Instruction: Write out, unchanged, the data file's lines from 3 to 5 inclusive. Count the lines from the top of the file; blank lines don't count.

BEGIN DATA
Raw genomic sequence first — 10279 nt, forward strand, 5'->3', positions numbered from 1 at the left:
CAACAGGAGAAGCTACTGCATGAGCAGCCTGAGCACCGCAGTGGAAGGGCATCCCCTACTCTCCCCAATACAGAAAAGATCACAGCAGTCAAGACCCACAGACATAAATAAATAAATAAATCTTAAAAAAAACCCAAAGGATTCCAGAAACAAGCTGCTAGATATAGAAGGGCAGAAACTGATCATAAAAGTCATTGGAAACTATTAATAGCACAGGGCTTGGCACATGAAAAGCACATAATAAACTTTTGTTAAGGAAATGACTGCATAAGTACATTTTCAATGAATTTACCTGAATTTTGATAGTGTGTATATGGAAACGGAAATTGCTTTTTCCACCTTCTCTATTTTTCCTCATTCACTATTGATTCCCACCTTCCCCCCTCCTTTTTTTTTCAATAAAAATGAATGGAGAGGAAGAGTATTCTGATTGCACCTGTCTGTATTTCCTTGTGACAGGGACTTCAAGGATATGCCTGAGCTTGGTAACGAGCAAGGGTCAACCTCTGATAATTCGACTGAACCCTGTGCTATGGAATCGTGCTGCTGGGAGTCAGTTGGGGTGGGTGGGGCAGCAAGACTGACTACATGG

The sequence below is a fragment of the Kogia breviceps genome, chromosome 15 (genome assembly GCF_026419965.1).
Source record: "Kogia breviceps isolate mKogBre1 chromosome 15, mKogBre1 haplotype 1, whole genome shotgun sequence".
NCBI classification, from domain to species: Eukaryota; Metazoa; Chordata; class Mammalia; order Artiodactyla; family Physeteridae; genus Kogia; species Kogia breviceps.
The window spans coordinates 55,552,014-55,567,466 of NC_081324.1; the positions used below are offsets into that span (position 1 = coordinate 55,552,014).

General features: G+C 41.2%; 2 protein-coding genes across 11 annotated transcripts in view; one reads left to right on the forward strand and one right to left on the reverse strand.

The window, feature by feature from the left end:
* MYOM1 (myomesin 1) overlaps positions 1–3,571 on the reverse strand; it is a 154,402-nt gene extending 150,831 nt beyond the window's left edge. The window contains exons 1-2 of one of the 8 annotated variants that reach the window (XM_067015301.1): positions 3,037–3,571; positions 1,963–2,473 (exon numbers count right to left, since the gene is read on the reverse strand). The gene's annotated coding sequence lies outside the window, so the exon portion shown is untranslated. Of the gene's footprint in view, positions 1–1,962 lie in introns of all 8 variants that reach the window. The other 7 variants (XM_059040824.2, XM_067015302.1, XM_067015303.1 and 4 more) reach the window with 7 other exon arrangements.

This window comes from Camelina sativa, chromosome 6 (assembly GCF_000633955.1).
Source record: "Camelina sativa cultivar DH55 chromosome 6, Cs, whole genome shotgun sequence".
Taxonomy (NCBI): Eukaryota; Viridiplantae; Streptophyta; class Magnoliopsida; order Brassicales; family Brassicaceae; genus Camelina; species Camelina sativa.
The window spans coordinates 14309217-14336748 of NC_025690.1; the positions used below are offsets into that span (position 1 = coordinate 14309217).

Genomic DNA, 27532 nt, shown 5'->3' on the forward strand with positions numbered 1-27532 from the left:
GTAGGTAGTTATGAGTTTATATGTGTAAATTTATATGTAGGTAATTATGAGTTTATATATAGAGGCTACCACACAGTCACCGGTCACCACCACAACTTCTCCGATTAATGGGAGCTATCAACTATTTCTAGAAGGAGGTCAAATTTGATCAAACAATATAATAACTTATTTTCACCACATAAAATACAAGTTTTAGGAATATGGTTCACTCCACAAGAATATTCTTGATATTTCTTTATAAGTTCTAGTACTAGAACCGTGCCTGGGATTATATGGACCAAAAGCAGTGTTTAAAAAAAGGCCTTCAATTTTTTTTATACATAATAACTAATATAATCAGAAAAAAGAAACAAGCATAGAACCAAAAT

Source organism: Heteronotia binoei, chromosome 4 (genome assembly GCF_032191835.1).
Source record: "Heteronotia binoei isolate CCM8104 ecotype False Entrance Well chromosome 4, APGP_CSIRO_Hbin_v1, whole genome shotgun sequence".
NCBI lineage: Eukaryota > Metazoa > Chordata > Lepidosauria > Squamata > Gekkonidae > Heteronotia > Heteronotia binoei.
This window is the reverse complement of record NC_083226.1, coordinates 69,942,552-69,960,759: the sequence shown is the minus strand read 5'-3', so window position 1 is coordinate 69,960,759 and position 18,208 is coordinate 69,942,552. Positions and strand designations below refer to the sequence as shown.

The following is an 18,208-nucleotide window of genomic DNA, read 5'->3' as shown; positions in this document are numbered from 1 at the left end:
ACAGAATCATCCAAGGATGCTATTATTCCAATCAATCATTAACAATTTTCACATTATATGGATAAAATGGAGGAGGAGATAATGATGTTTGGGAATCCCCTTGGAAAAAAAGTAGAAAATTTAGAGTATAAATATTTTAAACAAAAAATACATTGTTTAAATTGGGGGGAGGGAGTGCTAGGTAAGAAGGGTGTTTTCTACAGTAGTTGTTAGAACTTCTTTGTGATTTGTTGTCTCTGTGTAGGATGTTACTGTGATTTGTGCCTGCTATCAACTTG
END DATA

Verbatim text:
The sequence below is a fragment of the Kogia breviceps genome, chromosome 15 (genome assembly GCF_026419965.1).
Source record: "Kogia breviceps isolate mKogBre1 chromosome 15, mKogBre1 haplotype 1, whole genome shotgun sequence".
NCBI classification, from domain to species: Eukaryota; Metazoa; Chordata; class Mammalia; order Artiodactyla; family Physeteridae; genus Kogia; species Kogia breviceps.